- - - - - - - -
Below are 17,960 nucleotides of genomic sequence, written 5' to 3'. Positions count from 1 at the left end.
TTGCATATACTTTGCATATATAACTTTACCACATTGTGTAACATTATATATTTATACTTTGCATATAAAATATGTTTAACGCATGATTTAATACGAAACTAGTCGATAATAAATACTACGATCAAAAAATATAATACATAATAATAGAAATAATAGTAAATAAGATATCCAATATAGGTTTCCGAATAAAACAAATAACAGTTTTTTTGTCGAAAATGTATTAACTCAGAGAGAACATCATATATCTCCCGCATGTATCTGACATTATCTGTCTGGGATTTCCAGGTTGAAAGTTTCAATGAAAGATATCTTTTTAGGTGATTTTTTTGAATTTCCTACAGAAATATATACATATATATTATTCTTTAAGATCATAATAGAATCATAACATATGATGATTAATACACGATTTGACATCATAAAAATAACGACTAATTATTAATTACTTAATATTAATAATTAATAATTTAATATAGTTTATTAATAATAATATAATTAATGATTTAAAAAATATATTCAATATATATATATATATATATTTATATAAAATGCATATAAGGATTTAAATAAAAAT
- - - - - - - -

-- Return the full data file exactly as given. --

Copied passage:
Below are 17,960 nucleotides of genomic sequence, written 5' to 3'. Positions count from 1 at the left end.
TTGCATATACTTTGCATATATAACTTTACCACATTGTGTAACATTATATATTTATACTTTGCATATAAAATATGTTTAACGCATGATTTAATACGAAACTAGTCGATAATAAATACTACGATCAAAAAATATAATACATAATAATAGAAATAATAGTAAATAAGATATCCAATATAGGTTTCCGAATAAAACAAATAACAGTTTTTTTGTCGAAAATGTATTAACTCAGAGAGAACATCATATATCTCCCGCATGTATCTGACATTATCTGTCTGGGATTTCCAGGTTGAAAGTTTCAATGAAAGATATCTTTTTAGGTGATTTTTTTGAATTTCCTACAGAAATATATACATATATATTATTCTTTAAGATCATAATAGAATCATAACATATGATGATTAATACACGATTTGACATCATAAAAATAACGACTAATTATTAATTACTTAATATTAATAATTAATAATTTAATATAGTTTATTAATAATAATATAATTAATGATTTAAAAAATATATTCAATATATATATATATATATATTTATATAAAATGCATATAAGGATTTAAATAAAAAT